Brexit: Preparations and Negotiations - Motion to Take Note

Part of the debate – in the House of Lords at 6:07 pm on 23rd July 2018.

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Photo of Baroness Nicholson of Winterbourne Baroness Nicholson of Winterbourne Liberal Democrat 6:07 pm, 23rd July 2018

My Lords, the White Paper is very welcome. It is a very familiar document to those of us who have worked with the Commission on enlargement and foreign policy. It merits high praise to the Whitehall and regional civil servants for their dedicated work and to their colleagues, the Commission officials. As a large set of teams tackling a unique task of historic proportions in a very short time, their combined work has been magnificent.

We are presented with an opportunity that no other nation and no other British Parliament has ever encountered. We are leaving—yes, that is the case—a vast and somewhat controlling intercountry bloc to which we, the British people, have been the second-largest net contributor and much more for nearly half a century. Our task is an enthralling one. The British people voted to change the course of history. While a referendum is not the preferred choice of most people, for nobody ever trusts the outcome—even in California, the home of multiple referendums—this outcome was very clear indeed. To those who say that the information they were given was insufficient or misleading, I have to say that if 43 years in the same institution does not tell one how it works, then no amount of information will provide the understanding to ever satisfy the doubters who cry for a rerun.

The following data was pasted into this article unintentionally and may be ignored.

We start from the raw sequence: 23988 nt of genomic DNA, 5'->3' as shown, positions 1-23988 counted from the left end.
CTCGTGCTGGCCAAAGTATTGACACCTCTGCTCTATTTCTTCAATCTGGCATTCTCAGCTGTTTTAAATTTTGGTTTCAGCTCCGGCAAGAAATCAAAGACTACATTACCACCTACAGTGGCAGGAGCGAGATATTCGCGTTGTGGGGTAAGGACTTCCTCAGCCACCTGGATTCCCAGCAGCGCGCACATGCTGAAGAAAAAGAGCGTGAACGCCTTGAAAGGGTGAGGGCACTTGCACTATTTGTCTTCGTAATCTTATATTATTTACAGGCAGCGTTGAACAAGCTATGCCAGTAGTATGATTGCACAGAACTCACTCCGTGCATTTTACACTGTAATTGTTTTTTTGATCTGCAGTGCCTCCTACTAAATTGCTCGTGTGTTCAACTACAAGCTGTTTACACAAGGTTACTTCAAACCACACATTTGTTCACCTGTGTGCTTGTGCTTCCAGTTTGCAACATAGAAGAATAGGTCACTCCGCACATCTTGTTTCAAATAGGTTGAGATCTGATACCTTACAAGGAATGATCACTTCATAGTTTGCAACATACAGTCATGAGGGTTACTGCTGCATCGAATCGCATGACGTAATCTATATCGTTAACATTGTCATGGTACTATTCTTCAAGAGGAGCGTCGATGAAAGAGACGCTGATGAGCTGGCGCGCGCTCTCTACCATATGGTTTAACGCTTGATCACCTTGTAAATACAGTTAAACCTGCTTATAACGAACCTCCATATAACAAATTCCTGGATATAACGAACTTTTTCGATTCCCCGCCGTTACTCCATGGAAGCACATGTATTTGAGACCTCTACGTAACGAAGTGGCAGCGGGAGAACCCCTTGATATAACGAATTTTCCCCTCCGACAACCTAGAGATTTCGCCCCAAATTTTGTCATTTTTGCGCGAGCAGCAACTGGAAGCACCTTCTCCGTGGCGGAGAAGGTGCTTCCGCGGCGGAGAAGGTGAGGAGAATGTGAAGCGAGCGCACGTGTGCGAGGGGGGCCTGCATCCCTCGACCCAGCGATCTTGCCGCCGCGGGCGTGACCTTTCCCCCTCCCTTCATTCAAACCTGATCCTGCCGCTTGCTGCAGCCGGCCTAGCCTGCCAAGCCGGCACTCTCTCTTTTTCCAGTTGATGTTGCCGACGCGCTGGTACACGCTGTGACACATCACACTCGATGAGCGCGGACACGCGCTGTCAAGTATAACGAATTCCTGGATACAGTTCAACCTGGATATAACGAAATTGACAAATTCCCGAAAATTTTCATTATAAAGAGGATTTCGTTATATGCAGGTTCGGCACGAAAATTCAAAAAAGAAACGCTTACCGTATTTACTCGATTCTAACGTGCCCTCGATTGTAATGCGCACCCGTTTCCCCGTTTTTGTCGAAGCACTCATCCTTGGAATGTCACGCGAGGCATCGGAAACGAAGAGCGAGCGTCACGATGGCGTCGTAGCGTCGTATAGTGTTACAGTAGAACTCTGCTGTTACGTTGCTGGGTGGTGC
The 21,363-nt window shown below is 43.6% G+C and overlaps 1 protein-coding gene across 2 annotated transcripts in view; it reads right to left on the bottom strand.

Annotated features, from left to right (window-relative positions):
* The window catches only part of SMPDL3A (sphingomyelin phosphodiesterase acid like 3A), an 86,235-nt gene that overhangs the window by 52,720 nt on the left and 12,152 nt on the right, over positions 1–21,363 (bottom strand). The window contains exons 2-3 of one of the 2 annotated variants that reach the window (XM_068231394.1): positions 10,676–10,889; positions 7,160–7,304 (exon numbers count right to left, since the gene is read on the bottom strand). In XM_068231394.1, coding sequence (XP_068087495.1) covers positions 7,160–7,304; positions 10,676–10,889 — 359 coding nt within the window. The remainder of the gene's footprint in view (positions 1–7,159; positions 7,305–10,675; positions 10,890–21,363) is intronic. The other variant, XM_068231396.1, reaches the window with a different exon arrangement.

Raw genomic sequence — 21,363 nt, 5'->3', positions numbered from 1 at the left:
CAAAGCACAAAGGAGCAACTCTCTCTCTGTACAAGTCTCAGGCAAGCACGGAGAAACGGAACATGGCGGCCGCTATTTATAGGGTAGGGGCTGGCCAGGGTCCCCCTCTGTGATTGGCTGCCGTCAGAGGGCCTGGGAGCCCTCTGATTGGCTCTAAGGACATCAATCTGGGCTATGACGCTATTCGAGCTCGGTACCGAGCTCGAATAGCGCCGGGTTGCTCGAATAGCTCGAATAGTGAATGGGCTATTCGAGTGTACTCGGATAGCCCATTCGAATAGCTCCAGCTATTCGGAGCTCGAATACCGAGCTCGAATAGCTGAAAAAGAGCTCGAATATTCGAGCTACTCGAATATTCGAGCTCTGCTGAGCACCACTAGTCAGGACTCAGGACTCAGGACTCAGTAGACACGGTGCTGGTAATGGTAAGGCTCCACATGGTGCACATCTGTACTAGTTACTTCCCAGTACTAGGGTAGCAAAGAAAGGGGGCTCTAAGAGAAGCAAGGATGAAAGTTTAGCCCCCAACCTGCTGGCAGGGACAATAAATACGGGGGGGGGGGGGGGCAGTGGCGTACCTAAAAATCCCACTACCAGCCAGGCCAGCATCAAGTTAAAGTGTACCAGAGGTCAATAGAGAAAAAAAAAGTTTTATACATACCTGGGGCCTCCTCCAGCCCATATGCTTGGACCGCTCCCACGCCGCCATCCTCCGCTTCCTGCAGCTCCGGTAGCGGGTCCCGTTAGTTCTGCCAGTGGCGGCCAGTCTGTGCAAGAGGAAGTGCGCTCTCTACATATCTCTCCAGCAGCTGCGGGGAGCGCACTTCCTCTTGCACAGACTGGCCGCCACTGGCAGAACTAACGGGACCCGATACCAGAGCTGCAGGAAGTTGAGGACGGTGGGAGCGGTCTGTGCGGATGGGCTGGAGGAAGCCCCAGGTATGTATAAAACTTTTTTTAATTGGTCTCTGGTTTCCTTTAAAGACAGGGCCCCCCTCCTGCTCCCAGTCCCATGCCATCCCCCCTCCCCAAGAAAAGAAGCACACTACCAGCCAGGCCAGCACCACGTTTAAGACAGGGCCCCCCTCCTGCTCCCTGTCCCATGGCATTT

It is tempting to recall that the latest eminent former Prime Minister to declare another referendum to be morally justifiable is the same former Prime Minister who achieved the notorious “empty chair” policy which ensured a full cessation of information and of political involvement by the UK in the EU. It was ignorance by choice for several years, which our nation paid heavily for in finance, in influence and in the information and knowledge that we are painfully reacquiring. We do not yet know the final detail of our leaving, but the way ahead is clear.

The earlier 1970s referendum resulted in a higher percentage of voters ticking the yes box, but voter confidence in the outcome was no higher. For all my political life, I have attempted, but failed, to dispel the subsequent view of the electorate that they had not got what they thought they were voting for. They believed that we were entering a single market; instead, our nation came under Roman law, which has intruded to such an extent that thousands of inherited British Magna Carta freedoms have been swallowed up. Unlike Ahab and the whale, we have no God-like powers to recover them. The earlier EU referendum campaign misspoke—in the endearing terminology of our recent presidential visitor. No one informed the electorate that by an almost invisible sleight of hand, certainly unknown here, the Luxembourg court had earlier passed a single case law judgment making Brussels law superior to that of member states. This judgment cascaded through the entire EU system, degrading Parliament’s unique position in our democracy. Never again since joining the EU has the Westminster Parliament been omnipotent and omnicompetent. It became, and still is, subsidiary to Brussels. Our electorate had no knowledge of that fundamental change of locus of decision-making nor of the coming Niagara deluge of frequently irrelevant and somewhat harmful legislation which has poured in over our heads and swamped our inherited systems. Measurements of window cleaners’ steps determined in Brussels for nearly half a billion people is just one of the multiplicity of mini-laws that affect us here today.